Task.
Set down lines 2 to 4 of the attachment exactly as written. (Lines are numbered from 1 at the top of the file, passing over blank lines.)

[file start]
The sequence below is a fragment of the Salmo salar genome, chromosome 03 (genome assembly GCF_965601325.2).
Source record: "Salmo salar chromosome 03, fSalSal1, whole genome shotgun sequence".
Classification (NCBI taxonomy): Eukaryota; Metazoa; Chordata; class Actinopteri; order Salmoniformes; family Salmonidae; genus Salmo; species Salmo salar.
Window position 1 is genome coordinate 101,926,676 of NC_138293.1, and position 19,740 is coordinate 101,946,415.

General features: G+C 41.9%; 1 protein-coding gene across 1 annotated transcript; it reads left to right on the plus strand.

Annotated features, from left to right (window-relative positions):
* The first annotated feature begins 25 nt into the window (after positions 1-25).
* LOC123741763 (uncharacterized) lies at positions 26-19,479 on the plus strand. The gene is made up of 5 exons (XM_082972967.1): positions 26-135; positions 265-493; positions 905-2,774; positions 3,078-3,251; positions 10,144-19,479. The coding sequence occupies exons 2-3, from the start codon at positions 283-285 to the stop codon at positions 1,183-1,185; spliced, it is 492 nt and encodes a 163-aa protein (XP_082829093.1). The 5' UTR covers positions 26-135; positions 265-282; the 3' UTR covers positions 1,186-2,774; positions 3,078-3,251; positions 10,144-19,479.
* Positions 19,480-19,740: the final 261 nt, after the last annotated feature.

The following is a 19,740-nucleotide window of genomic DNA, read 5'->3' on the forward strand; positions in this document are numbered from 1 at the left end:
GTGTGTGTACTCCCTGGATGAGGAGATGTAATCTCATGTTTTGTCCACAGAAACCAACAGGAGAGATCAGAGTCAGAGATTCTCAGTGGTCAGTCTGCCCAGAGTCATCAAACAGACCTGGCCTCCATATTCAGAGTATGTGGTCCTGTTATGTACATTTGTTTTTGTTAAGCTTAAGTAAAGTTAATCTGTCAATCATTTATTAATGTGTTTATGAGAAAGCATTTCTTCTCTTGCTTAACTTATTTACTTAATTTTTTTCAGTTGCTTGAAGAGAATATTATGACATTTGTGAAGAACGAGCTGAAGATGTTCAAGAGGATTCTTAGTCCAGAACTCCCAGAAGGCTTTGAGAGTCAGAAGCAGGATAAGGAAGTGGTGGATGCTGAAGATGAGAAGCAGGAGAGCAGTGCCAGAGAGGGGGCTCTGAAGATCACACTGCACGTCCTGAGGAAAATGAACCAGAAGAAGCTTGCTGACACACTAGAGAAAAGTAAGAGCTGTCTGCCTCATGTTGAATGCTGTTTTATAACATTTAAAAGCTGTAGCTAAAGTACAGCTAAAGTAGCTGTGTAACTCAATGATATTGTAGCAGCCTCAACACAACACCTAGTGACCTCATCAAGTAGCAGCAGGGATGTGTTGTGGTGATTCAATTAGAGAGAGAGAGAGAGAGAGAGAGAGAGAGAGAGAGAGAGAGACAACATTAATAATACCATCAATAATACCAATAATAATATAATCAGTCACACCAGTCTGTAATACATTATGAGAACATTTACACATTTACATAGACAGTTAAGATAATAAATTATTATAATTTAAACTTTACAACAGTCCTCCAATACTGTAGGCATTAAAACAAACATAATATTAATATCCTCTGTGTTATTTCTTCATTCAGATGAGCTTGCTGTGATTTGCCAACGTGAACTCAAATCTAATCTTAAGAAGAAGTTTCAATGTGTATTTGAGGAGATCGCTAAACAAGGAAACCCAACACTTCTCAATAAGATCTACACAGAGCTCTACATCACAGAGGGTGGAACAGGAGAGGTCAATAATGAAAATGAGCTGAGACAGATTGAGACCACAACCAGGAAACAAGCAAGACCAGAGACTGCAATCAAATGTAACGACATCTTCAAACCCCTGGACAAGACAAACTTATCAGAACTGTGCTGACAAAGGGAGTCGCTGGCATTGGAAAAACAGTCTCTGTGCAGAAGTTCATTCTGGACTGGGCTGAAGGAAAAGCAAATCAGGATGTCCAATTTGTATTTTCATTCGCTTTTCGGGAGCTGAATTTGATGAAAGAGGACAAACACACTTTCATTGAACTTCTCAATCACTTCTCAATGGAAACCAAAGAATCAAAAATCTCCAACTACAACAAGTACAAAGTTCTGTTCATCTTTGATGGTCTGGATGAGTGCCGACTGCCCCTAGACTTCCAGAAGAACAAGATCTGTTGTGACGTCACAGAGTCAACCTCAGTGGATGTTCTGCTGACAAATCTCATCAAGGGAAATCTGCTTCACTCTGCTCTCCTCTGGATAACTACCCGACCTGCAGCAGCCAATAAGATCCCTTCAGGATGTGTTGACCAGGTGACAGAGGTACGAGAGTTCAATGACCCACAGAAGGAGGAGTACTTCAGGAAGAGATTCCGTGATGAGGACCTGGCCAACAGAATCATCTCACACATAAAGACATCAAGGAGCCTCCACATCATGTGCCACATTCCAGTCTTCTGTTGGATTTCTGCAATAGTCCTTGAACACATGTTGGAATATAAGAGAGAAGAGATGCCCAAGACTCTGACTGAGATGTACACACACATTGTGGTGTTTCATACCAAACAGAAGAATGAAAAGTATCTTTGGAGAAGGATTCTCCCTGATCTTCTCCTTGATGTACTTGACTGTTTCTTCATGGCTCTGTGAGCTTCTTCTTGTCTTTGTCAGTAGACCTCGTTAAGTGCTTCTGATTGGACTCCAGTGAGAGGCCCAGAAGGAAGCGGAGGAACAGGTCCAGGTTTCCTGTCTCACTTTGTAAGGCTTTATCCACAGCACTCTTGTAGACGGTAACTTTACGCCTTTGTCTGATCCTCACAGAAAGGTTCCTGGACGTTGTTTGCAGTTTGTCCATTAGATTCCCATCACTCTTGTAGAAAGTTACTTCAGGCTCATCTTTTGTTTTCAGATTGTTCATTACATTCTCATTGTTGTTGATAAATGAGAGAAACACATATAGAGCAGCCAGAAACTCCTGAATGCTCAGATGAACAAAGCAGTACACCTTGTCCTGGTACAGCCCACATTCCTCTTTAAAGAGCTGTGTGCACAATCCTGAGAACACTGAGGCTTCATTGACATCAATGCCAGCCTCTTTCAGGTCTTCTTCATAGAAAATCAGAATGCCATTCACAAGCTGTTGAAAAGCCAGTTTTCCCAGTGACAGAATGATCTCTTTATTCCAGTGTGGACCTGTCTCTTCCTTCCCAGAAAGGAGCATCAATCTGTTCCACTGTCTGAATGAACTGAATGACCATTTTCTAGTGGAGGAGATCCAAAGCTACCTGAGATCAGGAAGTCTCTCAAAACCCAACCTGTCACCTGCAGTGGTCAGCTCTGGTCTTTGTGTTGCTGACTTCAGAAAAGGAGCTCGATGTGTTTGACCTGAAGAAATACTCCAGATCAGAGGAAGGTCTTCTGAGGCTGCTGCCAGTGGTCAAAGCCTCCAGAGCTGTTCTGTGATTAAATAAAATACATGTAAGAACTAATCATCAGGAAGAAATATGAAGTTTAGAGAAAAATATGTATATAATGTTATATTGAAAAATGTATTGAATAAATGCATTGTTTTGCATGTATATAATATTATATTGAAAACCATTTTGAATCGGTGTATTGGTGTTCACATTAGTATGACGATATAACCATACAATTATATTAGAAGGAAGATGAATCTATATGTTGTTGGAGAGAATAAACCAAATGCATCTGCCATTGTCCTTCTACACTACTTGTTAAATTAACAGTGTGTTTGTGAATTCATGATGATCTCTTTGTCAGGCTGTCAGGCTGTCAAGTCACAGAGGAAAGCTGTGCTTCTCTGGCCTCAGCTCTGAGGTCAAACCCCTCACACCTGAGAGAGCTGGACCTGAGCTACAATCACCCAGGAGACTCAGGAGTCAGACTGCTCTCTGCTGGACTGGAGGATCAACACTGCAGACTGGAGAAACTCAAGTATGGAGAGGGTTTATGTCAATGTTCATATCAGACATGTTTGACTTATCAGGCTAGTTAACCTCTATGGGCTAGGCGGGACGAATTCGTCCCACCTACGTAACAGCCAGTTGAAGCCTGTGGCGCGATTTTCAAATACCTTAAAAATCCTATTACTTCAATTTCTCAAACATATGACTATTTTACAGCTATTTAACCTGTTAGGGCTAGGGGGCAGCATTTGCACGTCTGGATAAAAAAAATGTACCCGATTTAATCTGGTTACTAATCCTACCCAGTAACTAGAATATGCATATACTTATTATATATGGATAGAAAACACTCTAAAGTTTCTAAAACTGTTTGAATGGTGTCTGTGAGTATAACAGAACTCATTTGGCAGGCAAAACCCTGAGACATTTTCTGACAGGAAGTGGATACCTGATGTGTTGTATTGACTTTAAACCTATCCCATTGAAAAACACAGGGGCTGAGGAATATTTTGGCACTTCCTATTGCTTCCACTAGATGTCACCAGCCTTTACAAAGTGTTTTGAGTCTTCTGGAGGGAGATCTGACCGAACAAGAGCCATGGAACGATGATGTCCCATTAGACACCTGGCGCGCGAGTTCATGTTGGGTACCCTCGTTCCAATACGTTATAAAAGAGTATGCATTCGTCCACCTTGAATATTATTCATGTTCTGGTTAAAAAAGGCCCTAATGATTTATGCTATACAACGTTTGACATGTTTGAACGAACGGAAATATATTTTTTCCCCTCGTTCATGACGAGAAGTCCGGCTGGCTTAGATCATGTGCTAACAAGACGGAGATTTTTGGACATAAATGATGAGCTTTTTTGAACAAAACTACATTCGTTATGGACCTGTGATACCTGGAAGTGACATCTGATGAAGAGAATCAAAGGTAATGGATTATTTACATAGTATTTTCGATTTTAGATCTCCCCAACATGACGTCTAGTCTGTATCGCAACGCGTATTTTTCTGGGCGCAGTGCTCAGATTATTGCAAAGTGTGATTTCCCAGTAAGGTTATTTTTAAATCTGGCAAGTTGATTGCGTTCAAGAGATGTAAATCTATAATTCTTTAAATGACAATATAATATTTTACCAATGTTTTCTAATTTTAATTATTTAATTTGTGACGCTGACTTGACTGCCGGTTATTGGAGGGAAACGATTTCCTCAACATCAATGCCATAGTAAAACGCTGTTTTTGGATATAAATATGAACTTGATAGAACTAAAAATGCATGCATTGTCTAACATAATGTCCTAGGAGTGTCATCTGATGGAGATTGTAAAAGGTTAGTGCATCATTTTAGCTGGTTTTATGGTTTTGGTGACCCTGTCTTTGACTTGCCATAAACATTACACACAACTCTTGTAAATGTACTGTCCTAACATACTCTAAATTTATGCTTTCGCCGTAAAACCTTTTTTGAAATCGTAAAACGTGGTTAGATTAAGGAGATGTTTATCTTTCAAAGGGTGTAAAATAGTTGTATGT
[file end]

Source record: "Salmo salar chromosome 03, fSalSal1, whole genome shotgun sequence".
Classification (NCBI taxonomy): Eukaryota; Metazoa; Chordata; class Actinopteri; order Salmoniformes; family Salmonidae; genus Salmo; species Salmo salar.
Window position 1 is genome coordinate 101,926,676 of NC_138293.1, and position 19,740 is coordinate 101,946,415.